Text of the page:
What exactly is "exceedingly rare" and "highly collectible"? Exceedingly rare pieces are those that may not appear on the market in a decade or more. They may only be known by collectors from one example in a good reference book or perhaps from a premiere collection shared online. Or perhaps a design patent is available that confirms details on a piece that may never have been seen in the marketplace.
Even if a piece is truly rare, it may not be highly collectible. Excellent design, fine craftsmanship, well known makers, and whimsical representation as well as condition all contribute to making a piece highly collectible. If a piece is both rare and collectible, then it will be more highly valued, even in a lesser condition, than common pieces in excellent condition.
Values for dog jewelry are not fixed. Markets change based on the economy, fashion, number of collectors, availability of pieces, and other factors. Recently, there have been more pieces previously thought to be rare coming on the market as collectors sell out or pass away. These infusions of "new" pieces are part of what makes valuing costume jewelry more an art than a science. The Dog Jewelry Museum curator views literally hundreds of pieces of dog jewelry each day and this provides a good picture of what the current market looks like. Values in DJM listings can and are changed to reflect the market as time allows.
What about book values? While they make interesting reading and it is fun to find a piece in the book, for the most part these values are unconnected to current market conditions. There is too much lag time from when the book is compiled to when it is published, to make values realistic. A good reference book is always helpful to a collector or dealer, but the price guides are academic information, at best.
Comparable prices, prices paid, rarity/collectibility, conditon, and market forces are the keys to valuing canine costume jewelry.
Tuesday, January 27, 2009
Haleyanne jewelry is molded ceramic pieces given dimension and expression through creative eyes and hand-painted glazes. The Haleyanne "look" is distinctive, with each breed having wonderful and humorous expressions. Variations and customization is achieved with painting and glazing. While not all breeds are available, well over 50 in a variety of colors, are to be found at their website.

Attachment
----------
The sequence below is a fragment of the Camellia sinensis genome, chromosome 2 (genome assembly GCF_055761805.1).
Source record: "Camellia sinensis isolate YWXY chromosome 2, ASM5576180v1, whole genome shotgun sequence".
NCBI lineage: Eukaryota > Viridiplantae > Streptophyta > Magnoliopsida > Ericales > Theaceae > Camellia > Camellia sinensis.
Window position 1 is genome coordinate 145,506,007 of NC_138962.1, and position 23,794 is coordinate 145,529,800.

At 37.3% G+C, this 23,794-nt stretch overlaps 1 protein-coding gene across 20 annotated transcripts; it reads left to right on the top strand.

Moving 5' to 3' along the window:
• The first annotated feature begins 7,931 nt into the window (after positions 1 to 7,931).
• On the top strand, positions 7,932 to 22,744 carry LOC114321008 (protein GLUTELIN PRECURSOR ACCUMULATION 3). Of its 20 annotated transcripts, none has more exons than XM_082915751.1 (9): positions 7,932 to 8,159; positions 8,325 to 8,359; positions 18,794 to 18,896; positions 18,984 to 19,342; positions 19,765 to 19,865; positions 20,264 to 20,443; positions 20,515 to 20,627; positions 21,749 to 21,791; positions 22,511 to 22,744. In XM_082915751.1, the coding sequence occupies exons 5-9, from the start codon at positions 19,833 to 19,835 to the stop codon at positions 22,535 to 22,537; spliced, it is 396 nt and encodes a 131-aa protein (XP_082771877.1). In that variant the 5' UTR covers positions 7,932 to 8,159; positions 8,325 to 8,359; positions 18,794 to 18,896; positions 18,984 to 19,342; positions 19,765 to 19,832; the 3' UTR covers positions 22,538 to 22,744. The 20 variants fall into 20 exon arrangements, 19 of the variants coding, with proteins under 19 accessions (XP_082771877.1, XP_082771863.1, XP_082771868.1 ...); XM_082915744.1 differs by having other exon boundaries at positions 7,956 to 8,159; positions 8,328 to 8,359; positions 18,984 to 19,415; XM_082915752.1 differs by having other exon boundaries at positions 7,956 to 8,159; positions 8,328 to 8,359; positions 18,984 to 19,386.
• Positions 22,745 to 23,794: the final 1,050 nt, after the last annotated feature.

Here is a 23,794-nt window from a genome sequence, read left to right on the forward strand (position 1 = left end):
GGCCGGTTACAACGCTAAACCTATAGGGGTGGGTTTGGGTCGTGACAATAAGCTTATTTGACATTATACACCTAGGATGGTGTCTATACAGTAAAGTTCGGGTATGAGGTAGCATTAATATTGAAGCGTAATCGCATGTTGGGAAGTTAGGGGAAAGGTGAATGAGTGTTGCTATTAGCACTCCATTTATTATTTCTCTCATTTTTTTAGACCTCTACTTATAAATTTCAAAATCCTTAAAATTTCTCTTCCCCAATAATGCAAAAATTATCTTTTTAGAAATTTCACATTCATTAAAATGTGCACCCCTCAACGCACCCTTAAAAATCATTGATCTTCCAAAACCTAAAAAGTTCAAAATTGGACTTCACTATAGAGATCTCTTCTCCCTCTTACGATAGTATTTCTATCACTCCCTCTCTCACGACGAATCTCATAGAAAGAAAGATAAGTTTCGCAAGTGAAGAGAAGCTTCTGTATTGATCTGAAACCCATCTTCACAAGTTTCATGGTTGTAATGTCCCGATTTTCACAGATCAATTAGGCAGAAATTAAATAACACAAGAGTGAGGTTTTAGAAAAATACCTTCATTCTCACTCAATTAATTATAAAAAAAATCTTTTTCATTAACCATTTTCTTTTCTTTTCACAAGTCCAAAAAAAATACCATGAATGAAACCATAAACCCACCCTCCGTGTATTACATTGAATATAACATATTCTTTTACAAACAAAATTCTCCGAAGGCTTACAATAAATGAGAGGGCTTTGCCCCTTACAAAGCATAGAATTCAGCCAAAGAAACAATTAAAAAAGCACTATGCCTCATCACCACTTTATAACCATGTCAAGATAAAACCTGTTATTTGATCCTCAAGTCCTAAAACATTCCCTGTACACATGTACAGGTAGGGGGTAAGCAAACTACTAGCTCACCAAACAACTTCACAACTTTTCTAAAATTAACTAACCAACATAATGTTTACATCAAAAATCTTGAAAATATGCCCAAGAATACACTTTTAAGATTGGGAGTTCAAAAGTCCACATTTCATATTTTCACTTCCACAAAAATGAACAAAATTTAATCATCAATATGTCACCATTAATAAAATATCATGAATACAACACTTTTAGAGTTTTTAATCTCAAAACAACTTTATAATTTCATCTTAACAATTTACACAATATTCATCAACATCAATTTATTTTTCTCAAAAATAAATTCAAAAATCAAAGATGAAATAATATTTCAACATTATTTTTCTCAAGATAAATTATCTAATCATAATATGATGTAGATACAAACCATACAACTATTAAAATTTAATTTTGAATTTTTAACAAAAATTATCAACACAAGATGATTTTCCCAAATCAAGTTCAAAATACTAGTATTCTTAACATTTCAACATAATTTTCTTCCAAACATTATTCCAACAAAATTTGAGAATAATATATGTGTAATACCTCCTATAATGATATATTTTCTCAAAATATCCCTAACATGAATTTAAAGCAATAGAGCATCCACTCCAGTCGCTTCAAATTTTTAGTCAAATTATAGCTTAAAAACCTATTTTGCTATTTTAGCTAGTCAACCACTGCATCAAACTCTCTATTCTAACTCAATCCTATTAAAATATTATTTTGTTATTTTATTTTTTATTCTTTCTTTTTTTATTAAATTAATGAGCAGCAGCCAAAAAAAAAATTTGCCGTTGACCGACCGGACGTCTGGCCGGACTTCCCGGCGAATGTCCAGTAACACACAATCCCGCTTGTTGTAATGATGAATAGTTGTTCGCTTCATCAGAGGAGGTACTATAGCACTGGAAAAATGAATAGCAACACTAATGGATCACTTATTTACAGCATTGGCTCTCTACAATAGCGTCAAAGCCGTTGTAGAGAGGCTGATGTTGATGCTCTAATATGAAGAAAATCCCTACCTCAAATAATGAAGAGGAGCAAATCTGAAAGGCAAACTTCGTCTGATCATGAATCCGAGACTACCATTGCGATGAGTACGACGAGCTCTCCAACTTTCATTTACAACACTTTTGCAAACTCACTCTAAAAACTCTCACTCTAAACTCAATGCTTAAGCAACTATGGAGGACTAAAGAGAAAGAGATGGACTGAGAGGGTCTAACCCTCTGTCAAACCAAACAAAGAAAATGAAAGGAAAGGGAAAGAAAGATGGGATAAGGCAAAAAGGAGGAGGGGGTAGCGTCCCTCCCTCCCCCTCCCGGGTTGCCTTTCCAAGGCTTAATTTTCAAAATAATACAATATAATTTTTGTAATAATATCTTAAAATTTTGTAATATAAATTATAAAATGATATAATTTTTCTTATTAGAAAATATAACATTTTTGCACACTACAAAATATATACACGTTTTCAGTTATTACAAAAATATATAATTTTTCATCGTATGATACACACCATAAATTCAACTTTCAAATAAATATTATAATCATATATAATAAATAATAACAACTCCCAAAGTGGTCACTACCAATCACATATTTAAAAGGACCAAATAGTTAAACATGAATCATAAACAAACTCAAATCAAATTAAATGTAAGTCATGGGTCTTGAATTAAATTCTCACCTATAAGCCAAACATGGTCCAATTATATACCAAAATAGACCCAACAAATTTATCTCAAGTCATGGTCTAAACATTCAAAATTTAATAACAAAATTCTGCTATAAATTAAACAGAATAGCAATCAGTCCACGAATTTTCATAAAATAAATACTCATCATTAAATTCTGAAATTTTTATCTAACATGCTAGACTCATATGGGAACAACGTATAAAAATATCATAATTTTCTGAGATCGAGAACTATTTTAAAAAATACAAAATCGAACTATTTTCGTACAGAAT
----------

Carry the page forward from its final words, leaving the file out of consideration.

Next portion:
Leanne Clarke donated two fantastic pieces to The Dog Jewelry Museum, an adorable Pembroke Welsh Corgi in caramel and white and a liver and white German Shorthaired Pointer.
Haleyanne jewelry is well made, sturdy ceramic with a security clasp pin back which is glued in place. Some pieces are signed, but the signature may be obscured by the glue and pin back. Still the distinctive look of these nifty pieces are readily identified. The pieces are about 2 inches in size -- large enough to be readily noticed on a lapel or hat!
Haleyanne will customize existing molds to represent other breeds and may be able to customize color glazes as well to personalize your creation. Contact these artisans via their website.
Ceramic dog jewelry is available from the Haleyanne Jewelry website.
Wednesday, January 21, 2009
Nemo was a brand name for Brier Manufacturing Company of Providence, RI which operated from about 1910 until 1978. Nemo brand dog jewelry dates after 1955 and was most likely manufactured in the sixties and seventies. The Nemo dog jewelry in The Dog Jewelry Museum are realistic representations of various dog breeds.
Each Nemo dog is a smaller pin, around 1 1/4 to 1 1/2 inches square, in a gold tone finish with clear rhinestone collar and red rhinestone eyes. Breeds represented by Nemo include the Boxer, Collie, German Shepherd dog, Borzoi, Pekingese, Spaniel, Pointer and Terrier. Other breeds may be out there, these are the ones we've seen. Below are some examples from the Museum:
Other brand names were made by the Brier company. One of the rarer brands was Little Nemo (LN/25). LN/25 jewelry is reminiscent of Czech jewelry and often used a variety of rich, royal colored rhinestones. The Dog Jewelry Museum has one example of LN/25, this delightful Borzoi (Russian Wolfhound) brooch:
The quality of LN/25 is superior to that of the Nemo pieces, but LN/25 tends to be quite a bit more expensive. Caution is advised when buying Nemo dogs as the gold tone finish tends to be worn on the high points and some of the rhinestones may not be well set. Still, these small breed pins are endearing and inexpensive to collect.
Brier Manufacturing Company
- Researching Costume Jewelry (under Brier)